Town demands county ‘vacate’ homeless shelter

‘Alternative sites’ demanded by legislator


On Tuesday, Oct. 17, during a Town of Islip Board meeting, the town council voted unanimously to approve Resolution 22, which addresses steps to shutter the Travelodge in Bay Shore that is currently operating as a homeless shelter.

The resolution authorizes the town supervisor Angie Carpenter to sign any and all necessary documents demanding that the Suffolk County executive and commissioner of the Department of Social Services immediately terminate any discussions regarding the location of the homeless shelter and have the property vacated immediately.

“We have an awful lot of people today on the issue of the Travelodge, or shuttered Travelodge, in Bay Shore, that has all of a sudden become a county-operated homeless shelter,” said Carpenter at the opening of the meeting, with nearly a dozen speakers signed up for the public portion to address the homeless shelter.

“We are absolutely opposed to the county’s unilateral decision to operate a shelter in a residential neighborhood without any concern for the community; we will be looking forward to pursuing the actions necessary,” said Carpenter.

Carpenter said that the town did not receive any notification from the county of the usage of the Travelodge as a homeless shelter, which is against legislation passed in 2000.

Specifically, under Congregate Emergency Shelters law of Suffolk County, § 438-3 under “Siting procedure; operating conditions,” it is stated that “if a sponsoring agency intends to establish a congregate emergency shelter within a municipality, it shall notify the Division of its intent to locate such shelter at a specific site in writing and include in such notice a description of the nature and size of the facility.”

“We never received notification,” said Carpenter.

A congregate emergency shelter is defined as a residential facility providing temporary (nondomicile) housing to at least four individuals or families who or which are homeless, for which such temporary use and occupancy of the housing facilities the owner or primary tenant of the property receives compensation, either directly from the temporary occupant or through reimbursement from a third party on behalf of such temporary occupant, or both.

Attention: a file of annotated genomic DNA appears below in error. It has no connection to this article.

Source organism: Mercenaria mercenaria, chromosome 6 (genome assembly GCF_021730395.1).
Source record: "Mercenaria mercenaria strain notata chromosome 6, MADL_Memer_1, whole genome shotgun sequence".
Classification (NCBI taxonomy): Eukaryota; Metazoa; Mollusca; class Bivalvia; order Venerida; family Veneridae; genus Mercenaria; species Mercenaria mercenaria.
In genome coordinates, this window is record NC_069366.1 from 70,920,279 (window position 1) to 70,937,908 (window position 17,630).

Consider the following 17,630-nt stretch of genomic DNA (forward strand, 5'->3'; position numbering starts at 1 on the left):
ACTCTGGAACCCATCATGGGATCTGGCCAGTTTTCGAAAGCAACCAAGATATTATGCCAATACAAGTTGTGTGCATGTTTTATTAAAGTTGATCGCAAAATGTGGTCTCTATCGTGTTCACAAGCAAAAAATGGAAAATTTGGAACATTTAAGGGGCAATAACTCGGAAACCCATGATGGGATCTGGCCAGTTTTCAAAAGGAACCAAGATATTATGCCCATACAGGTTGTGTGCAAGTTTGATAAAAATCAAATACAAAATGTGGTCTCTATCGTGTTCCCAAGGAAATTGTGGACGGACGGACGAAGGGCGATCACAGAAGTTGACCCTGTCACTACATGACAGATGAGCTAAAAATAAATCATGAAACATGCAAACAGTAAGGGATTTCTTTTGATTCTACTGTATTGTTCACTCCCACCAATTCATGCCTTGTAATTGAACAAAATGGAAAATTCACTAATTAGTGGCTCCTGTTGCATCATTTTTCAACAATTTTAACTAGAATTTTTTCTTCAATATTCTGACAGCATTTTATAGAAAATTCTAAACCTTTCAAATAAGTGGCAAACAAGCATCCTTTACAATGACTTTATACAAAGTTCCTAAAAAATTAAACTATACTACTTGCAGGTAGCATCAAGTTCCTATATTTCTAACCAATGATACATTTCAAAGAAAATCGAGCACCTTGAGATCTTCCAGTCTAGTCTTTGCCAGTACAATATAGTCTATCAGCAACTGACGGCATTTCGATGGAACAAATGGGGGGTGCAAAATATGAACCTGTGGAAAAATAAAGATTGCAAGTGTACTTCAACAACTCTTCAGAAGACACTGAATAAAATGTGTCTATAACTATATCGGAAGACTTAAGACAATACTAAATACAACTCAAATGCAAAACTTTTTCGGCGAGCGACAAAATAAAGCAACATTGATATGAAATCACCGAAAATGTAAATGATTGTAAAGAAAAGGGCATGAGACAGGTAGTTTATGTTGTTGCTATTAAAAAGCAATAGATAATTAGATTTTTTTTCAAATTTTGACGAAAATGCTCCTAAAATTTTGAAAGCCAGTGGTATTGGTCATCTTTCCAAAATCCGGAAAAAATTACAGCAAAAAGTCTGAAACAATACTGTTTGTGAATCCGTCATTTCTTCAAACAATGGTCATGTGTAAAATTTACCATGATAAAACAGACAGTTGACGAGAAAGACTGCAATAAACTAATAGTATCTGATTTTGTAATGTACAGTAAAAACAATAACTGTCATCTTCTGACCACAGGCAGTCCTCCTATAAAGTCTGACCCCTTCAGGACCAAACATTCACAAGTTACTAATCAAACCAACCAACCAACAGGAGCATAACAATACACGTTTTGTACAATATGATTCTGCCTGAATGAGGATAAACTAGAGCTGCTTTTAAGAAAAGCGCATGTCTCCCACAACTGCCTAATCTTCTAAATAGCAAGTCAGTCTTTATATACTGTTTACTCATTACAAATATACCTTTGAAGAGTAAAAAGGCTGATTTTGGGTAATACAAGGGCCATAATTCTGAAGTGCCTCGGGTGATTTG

The spouse, issue, brother, sister, parent, brother-in-law, sister-in-law, parent-in-law, niece, nephew, grandmother, grandfather, great-grandparent or cousin of an owner of the residential facility, which owner is also occupying the residential facility in question as his or her own domicile, shall not be deemed “an individual receiving treatment” for the purposes of this definition.

Said facility may also provide ancillary services such as counseling, treatment or other support services.

“Today shows how government works,” said Carpenter. “You contacted us, we immediately sent code enforcement there, fire marshals [to the Travelodge], and found that their were violations, including a potential gas situation.”

Legis. Steve Flotteron (R-11th District), whose constituency the Travelodge motel is located in, said that the Bay Shore Travelodge has been an “unmanaged problem” in the community for decades.

“The fact the county executive, along with SC DSS, entered into a contract without notification to me, the county legislator, nor the Town of Islip, is irreprehensible!” said Flotteron.

Characterizing the company contracted to manage the home as a “reputable Bay Shore organization,” Flotteron said that they will provide staff and security 24-hours a day, “which has never been done at this location.”

“I’m insisting the County Executive’s Office and DSS furnish my office with alternative sites in the county. The Bay Shore community is already saturated, and these homes are becoming a burden on the residents,” said Flotteron. 


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